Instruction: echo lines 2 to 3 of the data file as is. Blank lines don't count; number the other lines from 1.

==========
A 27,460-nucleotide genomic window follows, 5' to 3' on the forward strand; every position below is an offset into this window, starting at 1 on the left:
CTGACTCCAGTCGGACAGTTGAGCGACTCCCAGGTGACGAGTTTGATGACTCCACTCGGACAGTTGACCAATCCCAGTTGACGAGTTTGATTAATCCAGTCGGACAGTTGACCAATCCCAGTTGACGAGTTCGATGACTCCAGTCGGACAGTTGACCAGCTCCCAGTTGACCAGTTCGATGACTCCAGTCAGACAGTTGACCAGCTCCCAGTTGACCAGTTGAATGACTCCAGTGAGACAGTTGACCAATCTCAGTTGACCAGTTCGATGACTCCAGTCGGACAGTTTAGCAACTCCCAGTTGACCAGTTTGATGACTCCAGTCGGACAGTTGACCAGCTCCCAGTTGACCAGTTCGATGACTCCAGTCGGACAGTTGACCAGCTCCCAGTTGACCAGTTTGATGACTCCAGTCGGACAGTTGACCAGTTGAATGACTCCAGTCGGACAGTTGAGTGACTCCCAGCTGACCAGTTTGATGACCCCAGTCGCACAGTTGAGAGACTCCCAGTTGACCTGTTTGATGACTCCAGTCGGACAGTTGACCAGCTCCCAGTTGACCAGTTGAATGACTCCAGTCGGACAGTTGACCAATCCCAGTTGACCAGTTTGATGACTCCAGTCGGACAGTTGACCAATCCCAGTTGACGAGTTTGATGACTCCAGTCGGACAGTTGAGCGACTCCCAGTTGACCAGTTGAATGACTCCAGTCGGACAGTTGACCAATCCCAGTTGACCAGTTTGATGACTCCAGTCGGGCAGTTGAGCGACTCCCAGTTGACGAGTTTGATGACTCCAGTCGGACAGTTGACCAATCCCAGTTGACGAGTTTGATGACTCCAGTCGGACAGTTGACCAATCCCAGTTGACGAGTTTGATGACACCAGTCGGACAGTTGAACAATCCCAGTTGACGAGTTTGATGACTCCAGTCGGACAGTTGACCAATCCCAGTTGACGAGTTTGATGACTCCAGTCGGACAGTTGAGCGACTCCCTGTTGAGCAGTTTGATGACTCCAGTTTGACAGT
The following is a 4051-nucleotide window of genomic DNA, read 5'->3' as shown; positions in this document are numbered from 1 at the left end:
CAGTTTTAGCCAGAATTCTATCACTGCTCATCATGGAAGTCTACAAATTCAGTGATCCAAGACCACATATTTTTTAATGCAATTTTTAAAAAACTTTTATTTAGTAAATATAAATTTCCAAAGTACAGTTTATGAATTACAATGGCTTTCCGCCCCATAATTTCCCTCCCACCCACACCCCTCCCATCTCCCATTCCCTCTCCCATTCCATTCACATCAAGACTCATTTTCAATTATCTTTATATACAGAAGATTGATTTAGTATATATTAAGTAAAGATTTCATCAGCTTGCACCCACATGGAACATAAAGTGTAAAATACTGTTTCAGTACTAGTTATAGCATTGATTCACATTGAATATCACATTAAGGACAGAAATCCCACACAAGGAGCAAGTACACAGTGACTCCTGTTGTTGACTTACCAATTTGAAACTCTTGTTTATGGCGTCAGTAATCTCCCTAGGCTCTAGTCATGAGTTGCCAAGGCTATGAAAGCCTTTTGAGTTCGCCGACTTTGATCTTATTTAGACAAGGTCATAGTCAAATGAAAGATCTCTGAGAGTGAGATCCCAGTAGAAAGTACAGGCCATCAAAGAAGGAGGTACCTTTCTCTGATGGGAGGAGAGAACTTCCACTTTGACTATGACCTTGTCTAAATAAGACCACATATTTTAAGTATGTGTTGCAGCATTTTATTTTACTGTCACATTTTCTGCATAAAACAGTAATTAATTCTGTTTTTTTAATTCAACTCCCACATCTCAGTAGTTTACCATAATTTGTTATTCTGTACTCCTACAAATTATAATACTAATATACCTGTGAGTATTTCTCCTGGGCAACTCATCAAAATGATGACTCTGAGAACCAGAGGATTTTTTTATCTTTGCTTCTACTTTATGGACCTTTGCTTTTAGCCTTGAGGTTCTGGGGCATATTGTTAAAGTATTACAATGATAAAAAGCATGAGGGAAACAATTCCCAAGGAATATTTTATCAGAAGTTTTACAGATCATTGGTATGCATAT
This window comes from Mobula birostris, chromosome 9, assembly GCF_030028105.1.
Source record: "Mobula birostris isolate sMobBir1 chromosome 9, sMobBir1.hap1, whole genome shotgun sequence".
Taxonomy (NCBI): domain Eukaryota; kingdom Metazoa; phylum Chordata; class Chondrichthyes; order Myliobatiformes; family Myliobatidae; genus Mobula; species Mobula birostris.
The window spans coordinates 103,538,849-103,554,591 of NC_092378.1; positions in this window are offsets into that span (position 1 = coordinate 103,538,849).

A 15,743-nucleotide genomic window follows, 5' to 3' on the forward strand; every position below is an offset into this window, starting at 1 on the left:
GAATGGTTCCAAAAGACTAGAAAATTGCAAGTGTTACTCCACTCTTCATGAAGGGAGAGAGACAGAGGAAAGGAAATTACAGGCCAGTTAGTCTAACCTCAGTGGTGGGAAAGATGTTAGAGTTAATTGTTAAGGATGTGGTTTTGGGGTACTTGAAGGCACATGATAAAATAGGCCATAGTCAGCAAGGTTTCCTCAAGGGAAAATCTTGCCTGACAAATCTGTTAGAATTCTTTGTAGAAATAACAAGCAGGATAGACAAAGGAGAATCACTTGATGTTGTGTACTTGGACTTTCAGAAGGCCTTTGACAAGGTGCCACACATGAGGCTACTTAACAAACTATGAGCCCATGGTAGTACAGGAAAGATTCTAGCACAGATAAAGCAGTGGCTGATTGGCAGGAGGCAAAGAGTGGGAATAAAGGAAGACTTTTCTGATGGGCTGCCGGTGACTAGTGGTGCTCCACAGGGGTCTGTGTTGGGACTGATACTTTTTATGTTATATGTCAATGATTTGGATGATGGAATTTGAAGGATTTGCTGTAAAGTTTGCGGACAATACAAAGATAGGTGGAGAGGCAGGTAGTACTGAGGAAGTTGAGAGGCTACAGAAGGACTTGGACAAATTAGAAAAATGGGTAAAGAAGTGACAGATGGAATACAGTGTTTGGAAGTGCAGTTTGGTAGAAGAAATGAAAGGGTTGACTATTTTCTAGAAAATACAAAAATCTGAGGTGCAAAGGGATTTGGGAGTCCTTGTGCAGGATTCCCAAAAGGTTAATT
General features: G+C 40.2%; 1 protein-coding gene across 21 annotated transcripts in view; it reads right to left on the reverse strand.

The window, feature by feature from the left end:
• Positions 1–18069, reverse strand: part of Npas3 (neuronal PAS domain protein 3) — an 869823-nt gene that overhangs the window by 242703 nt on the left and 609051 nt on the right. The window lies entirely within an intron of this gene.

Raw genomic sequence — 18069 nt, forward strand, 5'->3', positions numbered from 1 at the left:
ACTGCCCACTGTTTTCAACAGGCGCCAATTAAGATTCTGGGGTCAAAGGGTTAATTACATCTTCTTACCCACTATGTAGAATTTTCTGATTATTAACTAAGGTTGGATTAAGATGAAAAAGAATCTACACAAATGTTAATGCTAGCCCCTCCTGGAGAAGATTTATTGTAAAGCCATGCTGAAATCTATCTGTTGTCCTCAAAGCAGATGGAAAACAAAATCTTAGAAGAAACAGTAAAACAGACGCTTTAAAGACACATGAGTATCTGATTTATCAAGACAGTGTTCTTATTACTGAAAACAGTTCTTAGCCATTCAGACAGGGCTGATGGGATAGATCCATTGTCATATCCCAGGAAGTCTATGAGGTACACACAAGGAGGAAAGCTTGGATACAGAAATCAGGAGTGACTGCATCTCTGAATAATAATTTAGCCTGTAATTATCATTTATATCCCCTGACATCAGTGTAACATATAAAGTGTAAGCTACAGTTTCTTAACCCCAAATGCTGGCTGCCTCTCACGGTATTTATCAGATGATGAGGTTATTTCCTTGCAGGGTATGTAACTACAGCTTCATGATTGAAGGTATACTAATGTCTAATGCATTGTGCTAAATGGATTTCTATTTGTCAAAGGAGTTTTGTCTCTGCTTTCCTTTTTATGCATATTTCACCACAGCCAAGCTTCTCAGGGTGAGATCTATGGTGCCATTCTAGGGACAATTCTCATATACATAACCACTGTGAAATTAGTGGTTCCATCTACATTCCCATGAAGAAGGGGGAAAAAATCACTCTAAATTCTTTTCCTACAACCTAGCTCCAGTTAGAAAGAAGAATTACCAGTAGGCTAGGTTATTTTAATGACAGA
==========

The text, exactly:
CTGACTCCAGTCGGACAGTTGAGCGACTCCCAGGTGACGAGTTTGATGACTCCACTCGGACAGTTGACCAATCCCAGTTGACGAGTTTGATTAATCCAGTCGGACAGTTGACCAATCCCAGTTGACGAGTTCGATGACTCCAGTCGGACAGTTGACCAGCTCCCAGTTGACCAGTTCGATGACTCCAGTCAGACAGTTGACCAGCTCCCAGTTGACCAGTTGAATGACTCCAGTGAGACAGTTGACCAATCTCAGTTGACCAGTTCGATGACTCCAGTCGGACAGTTTAGCAACTCCCAGTTGACCAGTTTGATGACTCCAGTCGGACAGTTGACCAGCTCCCAGTTGACCAGTTCGATGACTCCAGTCGGACAGTTGACCAGCTCCCAGTTGACCAGTTTGATGACTCCAGTCGGACAGTTGACCAGTTGAATGACTCCAGTCGGACAGTTGAGTGACTCCCAGCTGACCAGTTTGATGACCCCAGTCGCACAGTTGAGAGACTCCCAGTTGACCTGTTTGATGACTCCAGTCGGACAGTTGACCAGCTCCCAGTTGACCAGTTGAATGACTCCAGTCGGACAGTTGACCAATCCCAGTTGACCAGTTTGATGACTCCAGTCGGACAGTTGACCAATCCCAGTTGACGAGTTTGATGACTCCAGTCGGACAGTTGAGCGACTCCCAGTTGACCAGTTGAATGACTCCAGTCGGACAGTTGACCAATCCCAGTTGACCAGTTTGATGACTCCAGTCGGGCAGTTGAGCGACTCCCAGTTGACGAGTTTGATGACTCCAGTCGGACAGTTGACCAATCCCAGTTGACGAGTTTGATGACTCCAGTCGGACAGTTGACCAATCCCAGTTGACGAGTTTGATGACACCAGTCGGACAGTTGAACAATCCCAGTTGACGAGTTTGATGACTCCAGTCGGACAGTTGACCAATCCCAGTTGACGAGTTTGATGACTCCAGTCGGACAGTTGAGCGACTCCCTGTTGAGCAGTTTGATGACTCCAGTTTGACAGT
The following is a 4051-nucleotide window of genomic DNA, read 5'->3' as shown; positions in this document are numbered from 1 at the left end: